(Right side) The original stroke (grey line), articulation points (red line), and resolved, idealised line segments (green line with blue circles) are displayed. (Left side) The line segments and the selected nodes are displayed in DataGrid and Tree components.

The Source Code?
If you expect a downloadable zip here, I’m sorry to disappoint you – at least for now. The first reason is that the code was written under time pressure and needs some refactoring and speed optimisation before releasing it (btw, the version I created doesn’t depend on the Flex framework but implementing an additional Flex 4 component using the new layout features would definitely make sense). The second reason is that there might also be some patent issues which need to be clarified first. I contacted Gordon Kurtenbach from Autodesk a while ago who kindly offered help but unfortunately I was too busy to follow up at the time. I hope we’ll soon find a solution that allows developers and designers to use marking menus in their applications (also in commercial apps – which would be awesome to say the least!).

Final Remarks
All in all, I hope the article shows that marking menus are a great and well researched interaction technique that could be a valuable addition to the usual standard UI components. Given that in many RIAs menu selection is a fundamental task, providing users with efficient access to the application’s commands can be a nice way to increase usability. For example, if you think of the various online editors, marking menus could be smartly integrated for contextual actions in some areas. With two built-in modes, both novices and experts could access an intuitive and powerful selection tool. What’s more, marking menus support fancy gestural interaction and iPhone flick-style-selection, which can be cool for touch-based apps.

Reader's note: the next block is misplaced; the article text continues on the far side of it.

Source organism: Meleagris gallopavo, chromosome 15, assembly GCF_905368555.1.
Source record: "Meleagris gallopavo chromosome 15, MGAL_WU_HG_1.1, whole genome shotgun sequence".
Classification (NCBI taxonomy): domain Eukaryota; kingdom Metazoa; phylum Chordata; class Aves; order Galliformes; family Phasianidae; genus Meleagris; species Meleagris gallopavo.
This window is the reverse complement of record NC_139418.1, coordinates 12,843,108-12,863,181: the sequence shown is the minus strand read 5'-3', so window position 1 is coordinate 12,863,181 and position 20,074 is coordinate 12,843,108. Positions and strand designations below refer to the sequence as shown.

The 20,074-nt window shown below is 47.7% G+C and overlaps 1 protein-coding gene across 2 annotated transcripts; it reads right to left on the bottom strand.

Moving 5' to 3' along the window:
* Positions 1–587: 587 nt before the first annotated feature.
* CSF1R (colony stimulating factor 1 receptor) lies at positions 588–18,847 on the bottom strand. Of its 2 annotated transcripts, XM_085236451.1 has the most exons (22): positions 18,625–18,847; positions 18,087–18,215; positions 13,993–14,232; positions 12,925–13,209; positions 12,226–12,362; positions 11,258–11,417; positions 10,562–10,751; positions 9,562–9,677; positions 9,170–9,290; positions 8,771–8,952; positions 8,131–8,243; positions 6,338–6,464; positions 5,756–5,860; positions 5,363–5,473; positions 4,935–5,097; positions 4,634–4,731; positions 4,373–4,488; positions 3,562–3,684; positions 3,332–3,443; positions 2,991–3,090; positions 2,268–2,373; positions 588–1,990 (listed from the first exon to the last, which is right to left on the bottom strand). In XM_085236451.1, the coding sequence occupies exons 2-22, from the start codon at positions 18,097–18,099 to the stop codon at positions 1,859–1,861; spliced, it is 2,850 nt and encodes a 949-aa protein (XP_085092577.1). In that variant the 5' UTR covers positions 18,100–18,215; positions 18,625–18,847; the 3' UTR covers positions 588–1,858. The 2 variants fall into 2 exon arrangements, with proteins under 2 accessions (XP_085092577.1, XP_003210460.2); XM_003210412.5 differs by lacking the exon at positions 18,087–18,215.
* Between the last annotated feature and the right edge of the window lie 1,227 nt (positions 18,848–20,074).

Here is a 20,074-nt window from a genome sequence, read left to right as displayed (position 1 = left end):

I’m going to post a demo video soon so that the points discussed here can be seen in action…and…let’s see if there might be some interesting things available on markingmenus.org in the near future ;)

Filed under: Flex/AS3, HCI, RIA

9 Responses to “Extremely Efficient Menu Selection: Marking Menus for the Flash Platform”

  1. andreitt says:

    Very interesting article. Thank you very much. I’m waiting for the demo video now to see it in action.

  2. Flo says:

    Yeah, thanks a lot for this interesting article. At the moment I am working on a very similiar topic for my master study. I try to analyze how we can use gestures to navigate faster and more effective through listbased menus. Marking Menus a very useful approach for this kind of stuff :-) Thx!

    Best regards,

  3. […] Check it out! Categories: Links Published: 12.18.09 :: No Comments » Leave a Comment Name […]

  4. switcherdav says:

    Great demonstration, but how can you totaly disabled the fash default menu ?

    I mean “about flash player” and “parameters” entries

    Maybe you can’t, so that the reason why you won’t share du source code

    Of course, in a Air application, there is no problems, but in the flash player ….

  5. felix says:


    the flash default menu cannot be disabled via ActionScript. There is a JavaScript workaround to enable right-clicking in Flash apps but it’s quite a hack… You could, for example, trigger the marking menu by CTRL + left-clicking or just by left-clicking on certain areas/buttons in the user interface…and you may rest assured that I will release the source as soon as I have some time left to clean up the code, prepare some examples etc.

  6. […] autour du pointeur, du doigt en l’occurence. Chez Hébiflux, je viens de croiser un article sur les “marking menus” et une vidéo qui montre l’intérêt de ce type de […]

  7. switcherdav says:

    thanks for explications

    Hope you can share the source code soon

    Great work and merry christmas !

  8. Sharedtut says:

    Good post, thank you for sharing.

Add a comment

You must be logged in to post a comment.